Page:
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Issue #1920      June 22, 2020

Black Lives Matter protest held in Perth

Perth held its second Black Lives Matter rally and march on Saturday 13th June 2020 without the occasional shower dampening the enthusiasm of the more than 15,000 people who attended. This made it one of the biggest rallies ever held in Perth and the biggest rally on racial injustice. The rally was organised by the Black Lives Matter collective, made up of predominantly young Aboriginal women who are concerned about the high rates of Aboriginal incarceration and the consequences of systemic racism, in Western Australia. Although the issue concerns predominantly Aboriginal people, it also affects other people of colour.

In the lead-up to the rally, the WA State Premier Mark McGowan and Australian Prime Minister urged the organisers to postpone the event until after the COVID-19 health concerns were over. However, just days before the rally, two voices of significance shifted the tide in favour of the rally going ahead peacefully. They were the States Police Commissioner Chris Dawson and a Palyku woman, Carly Lane, the aboriginal partner of state’s Health Minister Roger Cook. Dawson told media on Friday the focus of the police officers would be to, “keep the peace.” He added, “I can’t wrap a Superman cape around myself and issue 10,000 infringements.”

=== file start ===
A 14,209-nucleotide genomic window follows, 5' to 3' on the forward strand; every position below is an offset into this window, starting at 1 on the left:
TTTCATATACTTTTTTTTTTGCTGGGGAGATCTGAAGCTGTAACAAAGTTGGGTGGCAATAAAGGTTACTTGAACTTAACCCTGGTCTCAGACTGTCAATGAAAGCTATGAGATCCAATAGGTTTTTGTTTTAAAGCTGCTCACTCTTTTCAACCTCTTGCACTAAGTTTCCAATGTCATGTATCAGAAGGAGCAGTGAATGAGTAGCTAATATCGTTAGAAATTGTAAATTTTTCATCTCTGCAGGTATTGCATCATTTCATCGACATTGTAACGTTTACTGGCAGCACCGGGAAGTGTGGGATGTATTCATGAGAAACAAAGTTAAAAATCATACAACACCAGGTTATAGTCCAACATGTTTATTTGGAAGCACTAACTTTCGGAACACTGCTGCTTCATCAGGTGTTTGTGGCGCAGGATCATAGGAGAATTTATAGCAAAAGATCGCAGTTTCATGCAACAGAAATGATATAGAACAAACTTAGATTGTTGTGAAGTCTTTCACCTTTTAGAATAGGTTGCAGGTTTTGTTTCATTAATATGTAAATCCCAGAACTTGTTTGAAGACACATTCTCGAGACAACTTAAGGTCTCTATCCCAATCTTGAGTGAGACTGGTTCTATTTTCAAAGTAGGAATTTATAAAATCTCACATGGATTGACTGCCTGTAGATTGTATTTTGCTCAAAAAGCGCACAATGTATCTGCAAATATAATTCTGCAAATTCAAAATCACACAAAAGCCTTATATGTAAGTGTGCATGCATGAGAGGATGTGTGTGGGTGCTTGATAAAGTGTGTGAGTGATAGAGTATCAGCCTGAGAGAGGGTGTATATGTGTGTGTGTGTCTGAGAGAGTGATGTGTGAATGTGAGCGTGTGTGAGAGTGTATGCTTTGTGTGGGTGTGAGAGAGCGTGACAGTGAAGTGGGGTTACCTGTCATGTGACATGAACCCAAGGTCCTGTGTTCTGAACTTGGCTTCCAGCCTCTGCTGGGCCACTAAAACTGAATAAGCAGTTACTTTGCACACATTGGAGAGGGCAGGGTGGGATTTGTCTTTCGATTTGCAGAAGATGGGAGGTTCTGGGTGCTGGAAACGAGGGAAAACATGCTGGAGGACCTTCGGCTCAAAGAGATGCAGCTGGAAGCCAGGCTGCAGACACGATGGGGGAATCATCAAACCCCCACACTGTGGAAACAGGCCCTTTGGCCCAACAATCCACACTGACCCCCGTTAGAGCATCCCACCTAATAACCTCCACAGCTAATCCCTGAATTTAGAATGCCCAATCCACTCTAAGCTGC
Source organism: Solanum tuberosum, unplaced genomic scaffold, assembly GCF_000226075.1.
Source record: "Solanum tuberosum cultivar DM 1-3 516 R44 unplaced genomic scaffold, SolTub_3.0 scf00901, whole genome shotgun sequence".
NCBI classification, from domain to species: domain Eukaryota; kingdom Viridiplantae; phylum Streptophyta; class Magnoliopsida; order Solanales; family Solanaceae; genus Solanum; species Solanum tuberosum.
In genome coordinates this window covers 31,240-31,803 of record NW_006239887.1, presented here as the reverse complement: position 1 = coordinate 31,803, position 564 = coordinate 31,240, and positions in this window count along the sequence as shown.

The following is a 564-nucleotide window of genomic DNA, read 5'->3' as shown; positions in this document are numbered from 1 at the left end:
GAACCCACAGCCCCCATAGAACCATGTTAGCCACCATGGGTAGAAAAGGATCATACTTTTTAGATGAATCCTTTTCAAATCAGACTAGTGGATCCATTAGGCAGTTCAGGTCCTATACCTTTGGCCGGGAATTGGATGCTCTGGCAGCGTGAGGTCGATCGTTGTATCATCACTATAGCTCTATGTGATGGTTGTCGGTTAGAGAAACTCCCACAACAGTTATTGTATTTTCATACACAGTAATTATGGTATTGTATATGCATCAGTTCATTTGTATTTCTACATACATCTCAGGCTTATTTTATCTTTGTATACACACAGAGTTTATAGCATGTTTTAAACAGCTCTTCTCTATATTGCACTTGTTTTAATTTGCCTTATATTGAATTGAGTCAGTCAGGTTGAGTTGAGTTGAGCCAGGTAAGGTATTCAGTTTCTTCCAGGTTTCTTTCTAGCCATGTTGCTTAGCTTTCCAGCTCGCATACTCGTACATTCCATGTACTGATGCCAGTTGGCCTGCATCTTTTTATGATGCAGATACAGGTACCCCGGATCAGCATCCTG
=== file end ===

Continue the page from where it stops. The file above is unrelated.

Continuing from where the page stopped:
The welcome to country was given by Noongar elder Uncle Ben Taylor whose fight against racism and for justice for Aboriginal people has spanned over seventy years. He acknowledged his daughter Jacinta Taylor-Foster as one of the organisers of the rally and voiced appreciation that young people like his daughter are leading the fight. Something that gives him hope that justice and peace will be realised for his people.

Derek Nannup, a younger Wadjuk Noongar man and one of the many speakers that made contributions at the three-hour long rally, highlighted how racism works saying they are born into a world with pre-existing stereotypes which they must fight their whole lives. He stated it was time to change the narrative. Nannup added that while many Noongar people of the south-west of WA may not live a Noongar lifestyle, they have Noongar cultural values.

Robert Eggington of the Dumbarton Aboriginal Corporation spoke of the origins of the Aboriginal flag – the Black of our people; its yellow represented the sun, its red a link to their totemic existence – the flag being a potent symbol of struggle for land rights and sovereignty. In an acknowledgment to the racism that precipitated the death of George Floyd in the US, Eggington read the first two poignant verses of Billie Holiday’s song about the lynching of Black Americans, Strange Fruit:

Southern trees bear a strange fruit Blood on the leaves and blood at the root Black bodies swinging in the southern breeze […] The bulging eyes and the twisted mouth Scent of magnolia, sweet and fresh Then the sudden smell of burning flesh.”